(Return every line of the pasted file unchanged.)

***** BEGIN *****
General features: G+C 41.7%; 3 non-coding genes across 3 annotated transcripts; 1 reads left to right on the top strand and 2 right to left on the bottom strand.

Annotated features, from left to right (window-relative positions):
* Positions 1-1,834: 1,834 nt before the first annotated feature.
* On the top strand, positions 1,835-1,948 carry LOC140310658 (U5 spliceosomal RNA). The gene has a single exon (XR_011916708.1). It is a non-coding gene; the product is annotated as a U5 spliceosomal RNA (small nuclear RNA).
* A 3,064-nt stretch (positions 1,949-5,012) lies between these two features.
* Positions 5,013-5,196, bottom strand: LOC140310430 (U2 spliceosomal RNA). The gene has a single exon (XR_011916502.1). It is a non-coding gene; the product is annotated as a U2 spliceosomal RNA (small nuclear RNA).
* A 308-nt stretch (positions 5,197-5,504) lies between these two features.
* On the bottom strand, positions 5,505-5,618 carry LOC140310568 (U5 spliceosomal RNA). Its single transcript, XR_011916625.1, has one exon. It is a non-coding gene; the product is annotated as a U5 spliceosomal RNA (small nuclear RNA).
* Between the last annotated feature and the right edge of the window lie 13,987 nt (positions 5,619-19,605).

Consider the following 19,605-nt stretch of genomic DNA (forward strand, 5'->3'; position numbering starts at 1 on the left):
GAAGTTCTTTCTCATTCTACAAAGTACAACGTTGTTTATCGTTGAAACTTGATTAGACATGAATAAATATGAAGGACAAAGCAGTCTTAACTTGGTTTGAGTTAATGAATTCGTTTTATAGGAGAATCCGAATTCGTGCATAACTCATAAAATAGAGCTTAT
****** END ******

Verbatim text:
General features: G+C 41.7%; 3 non-coding genes across 3 annotated transcripts; 1 reads left to right on the top strand and 2 right to left on the bottom strand.

Annotated features, from left to right (window-relative positions):
* Positions 1-1,834: 1,834 nt before the first annotated feature.
* On the top strand, positions 1,835-1,948 carry LOC140310658 (U5 spliceosomal RNA). The gene has a single exon (XR_011916708.1). It is a non-coding gene; the product is annotated as a U5 spliceosomal RNA (small nuclear RNA).
* A 3,064-nt stretch (positions 1,949-5,012) lies between these two features.
* Positions 5,013-5,196, bottom strand: LOC140310430 (U2 spliceosomal RNA). The gene has a single exon (XR_011916502.1). It is a non-coding gene; the product is annotated as a U2 spliceosomal RNA (small nuclear RNA).
* A 308-nt stretch (positions 5,197-5,504) lies between these two features.
* On the bottom strand, positions 5,505-5,618 carry LOC140310568 (U5 spliceosomal RNA). Its single transcript, XR_011916625.1, has one exon. It is a non-coding gene; the product is annotated as a U5 spliceosomal RNA (small nuclear RNA).
* Between the last annotated feature and the right edge of the window lie 13,987 nt (positions 5,619-19,605).

Consider the following 19,605-nt stretch of genomic DNA (forward strand, 5'->3'; position numbering starts at 1 on the left):
GAAGTTCTTTCTCATTCTACAAAGTACAACGTTGTTTATCGTTGAAACTTGATTAGACATGAATAAATATGAAGGACAAAGCAGTCTTAACTTGGTTTGAGTTAATGAATTCGTTTTATAGGAGAATCCGAATTCGTGCATAACTCATAAAATAGAGCTTAT